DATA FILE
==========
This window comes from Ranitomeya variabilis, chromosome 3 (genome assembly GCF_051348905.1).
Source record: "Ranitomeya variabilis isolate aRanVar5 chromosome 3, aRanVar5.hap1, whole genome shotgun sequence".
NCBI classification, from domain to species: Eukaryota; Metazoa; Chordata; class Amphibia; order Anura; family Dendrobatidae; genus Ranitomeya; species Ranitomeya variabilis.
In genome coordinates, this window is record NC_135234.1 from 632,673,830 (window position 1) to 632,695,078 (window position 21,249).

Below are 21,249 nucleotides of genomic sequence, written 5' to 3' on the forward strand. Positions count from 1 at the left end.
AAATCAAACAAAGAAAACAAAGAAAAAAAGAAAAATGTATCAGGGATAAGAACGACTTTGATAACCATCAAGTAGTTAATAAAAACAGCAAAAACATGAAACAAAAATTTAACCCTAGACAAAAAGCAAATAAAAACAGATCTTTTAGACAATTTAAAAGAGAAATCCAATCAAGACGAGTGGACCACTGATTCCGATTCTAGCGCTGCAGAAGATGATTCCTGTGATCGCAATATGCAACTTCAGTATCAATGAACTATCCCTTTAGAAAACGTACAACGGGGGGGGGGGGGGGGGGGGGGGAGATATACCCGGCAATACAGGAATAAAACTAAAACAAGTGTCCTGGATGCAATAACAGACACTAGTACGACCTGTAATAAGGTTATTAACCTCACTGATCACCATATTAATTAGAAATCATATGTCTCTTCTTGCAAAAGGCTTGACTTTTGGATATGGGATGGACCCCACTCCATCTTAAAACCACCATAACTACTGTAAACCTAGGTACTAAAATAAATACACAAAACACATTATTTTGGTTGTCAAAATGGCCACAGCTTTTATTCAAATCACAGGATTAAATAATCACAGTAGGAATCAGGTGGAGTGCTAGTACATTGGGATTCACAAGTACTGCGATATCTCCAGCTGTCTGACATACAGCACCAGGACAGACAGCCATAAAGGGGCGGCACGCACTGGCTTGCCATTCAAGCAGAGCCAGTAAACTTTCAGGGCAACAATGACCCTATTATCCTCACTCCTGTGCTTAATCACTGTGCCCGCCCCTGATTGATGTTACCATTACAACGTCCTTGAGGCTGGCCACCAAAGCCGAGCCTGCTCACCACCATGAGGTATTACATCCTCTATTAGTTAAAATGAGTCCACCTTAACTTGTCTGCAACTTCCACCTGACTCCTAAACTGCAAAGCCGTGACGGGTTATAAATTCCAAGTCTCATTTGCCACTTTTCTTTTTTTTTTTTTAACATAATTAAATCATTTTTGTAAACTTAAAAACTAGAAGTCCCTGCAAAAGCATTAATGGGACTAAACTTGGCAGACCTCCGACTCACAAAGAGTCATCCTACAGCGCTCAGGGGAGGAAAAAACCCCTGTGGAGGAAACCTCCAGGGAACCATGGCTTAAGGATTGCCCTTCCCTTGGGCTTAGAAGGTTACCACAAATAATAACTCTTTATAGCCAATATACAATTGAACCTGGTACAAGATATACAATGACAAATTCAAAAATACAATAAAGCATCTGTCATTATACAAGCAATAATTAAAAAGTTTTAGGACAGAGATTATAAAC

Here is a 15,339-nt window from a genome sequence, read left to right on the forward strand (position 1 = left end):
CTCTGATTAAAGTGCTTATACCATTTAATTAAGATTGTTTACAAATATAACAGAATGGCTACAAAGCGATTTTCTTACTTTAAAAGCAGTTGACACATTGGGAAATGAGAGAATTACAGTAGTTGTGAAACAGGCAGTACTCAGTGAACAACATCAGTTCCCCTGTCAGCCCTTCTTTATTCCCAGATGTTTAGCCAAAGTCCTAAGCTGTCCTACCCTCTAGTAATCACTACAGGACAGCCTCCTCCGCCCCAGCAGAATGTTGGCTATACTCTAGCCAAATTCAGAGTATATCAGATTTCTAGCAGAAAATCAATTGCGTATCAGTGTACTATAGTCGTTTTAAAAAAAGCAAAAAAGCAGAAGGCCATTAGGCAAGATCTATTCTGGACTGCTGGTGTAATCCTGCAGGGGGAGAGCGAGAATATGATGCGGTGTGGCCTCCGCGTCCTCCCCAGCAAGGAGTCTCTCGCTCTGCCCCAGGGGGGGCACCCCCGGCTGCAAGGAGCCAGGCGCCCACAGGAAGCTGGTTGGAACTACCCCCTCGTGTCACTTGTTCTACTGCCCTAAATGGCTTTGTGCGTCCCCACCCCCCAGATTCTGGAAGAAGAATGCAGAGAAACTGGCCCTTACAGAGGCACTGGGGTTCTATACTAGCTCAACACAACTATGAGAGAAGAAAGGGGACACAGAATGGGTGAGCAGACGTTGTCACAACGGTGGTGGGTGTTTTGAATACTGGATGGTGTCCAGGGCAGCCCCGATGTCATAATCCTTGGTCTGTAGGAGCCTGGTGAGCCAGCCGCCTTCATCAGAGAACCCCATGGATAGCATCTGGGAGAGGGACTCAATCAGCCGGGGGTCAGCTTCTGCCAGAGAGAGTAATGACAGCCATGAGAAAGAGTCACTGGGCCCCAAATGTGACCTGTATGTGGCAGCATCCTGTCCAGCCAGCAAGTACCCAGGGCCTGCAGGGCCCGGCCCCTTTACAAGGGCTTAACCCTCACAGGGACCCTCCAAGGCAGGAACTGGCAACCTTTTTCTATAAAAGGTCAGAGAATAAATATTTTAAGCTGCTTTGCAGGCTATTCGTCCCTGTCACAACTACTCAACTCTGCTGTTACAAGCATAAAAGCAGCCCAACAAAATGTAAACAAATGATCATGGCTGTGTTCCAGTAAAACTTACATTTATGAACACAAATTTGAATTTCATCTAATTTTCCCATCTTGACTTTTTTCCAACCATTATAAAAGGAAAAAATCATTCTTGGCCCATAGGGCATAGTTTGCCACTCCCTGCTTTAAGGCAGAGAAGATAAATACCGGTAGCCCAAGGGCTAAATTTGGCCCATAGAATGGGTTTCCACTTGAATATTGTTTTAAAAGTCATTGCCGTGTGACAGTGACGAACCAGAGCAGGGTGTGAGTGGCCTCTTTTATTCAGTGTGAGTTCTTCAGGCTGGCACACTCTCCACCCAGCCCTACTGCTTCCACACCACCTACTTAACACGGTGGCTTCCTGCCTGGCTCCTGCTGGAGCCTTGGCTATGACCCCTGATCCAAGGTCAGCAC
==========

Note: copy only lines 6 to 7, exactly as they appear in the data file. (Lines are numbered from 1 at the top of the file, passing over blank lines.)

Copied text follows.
AAATCAAACAAAGAAAACAAAGAAAAAAAGAAAAATGTATCAGGGATAAGAACGACTTTGATAACCATCAAGTAGTTAATAAAAACAGCAAAAACATGAAACAAAAATTTAACCCTAGACAAAAAGCAAATAAAAACAGATCTTTTAGACAATTTAAAAGAGAAATCCAATCAAGACGAGTGGACCACTGATTCCGATTCTAGCGCTGCAGAAGATGATTCCTGTGATCGCAATATGCAACTTCAGTATCAATGAACTATCCCTTTAGAAAACGTACAACGGGGGGGGGGGGGGGGGGGGGGGAGATATACCCGGCAATACAGGAATAAAACTAAAACAAGTGTCCTGGATGCAATAACAGACACTAGTACGACCTGTAATAAGGTTATTAACCTCACTGATCACCATATTAATTAGAAATCATATGTCTCTTCTTGCAAAAGGCTTGACTTTTGGATATGGGATGGACCCCACTCCATCTTAAAACCACCATAACTACTGTAAACCTAGGTACTAAAATAAATACACAAAACACATTATTTTGGTTGTCAAAATGGCCACAGCTTTTATTCAAATCACAGGATTAAATAATCACAGTAGGAATCAGGTGGAGTGCTAGTACATTGGGATTCACAAGTACTGCGATATCTCCAGCTGTCTGACATACAGCACCAGGACAGACAGCCATAAAGGGGCGGCACGCACTGGCTTGCCATTCAAGCAGAGCCAGTAAACTTTCAGGGCAACAATGACCCTATTATCCTCACTCCTGTGCTTAATCACTGTGCCCGCCCCTGATTGATGTTACCATTACAACGTCCTTGAGGCTGGCCACCAAAGCCGAGCCTGCTCACCACCATGAGGTATTACATCCTCTATTAGTTAAAATGAGTCCACCTTAACTTGTCTGCAACTTCCACCTGACTCCTAAACTGCAAAGCCGTGACGGGTTATAAATTCCAAGTCTCATTTGCCACTTTTCTTTTTTTTTTTTTAACATAATTAAATCATTTTTGTAAACTTAAAAACTAGAAGTCCCTGCAAAAGCATTAATGGGACTAAACTTGGCAGACCTCCGACTCACAAAGAGTCATCCTACAGCGCTCAGGGGAGGAAAAAACCCCTGTGGAGGAAACCTCCAGGGAACCATGGCTTAAGGATTGCCCTTCCCTTGGGCTTAGAAGGTTACCACAAATAATAACTCTTTATAGCCAATATACAATTGAACCTGGTACAAGATATACAATGACAAATTCAAAAATACAATAAAGCATCTGTCATTATACAAGCAATAATTAAAAAGTTTTAGGACAGAGATTATAAAC

Here is a 15,339-nt window from a genome sequence, read left to right on the forward strand (position 1 = left end):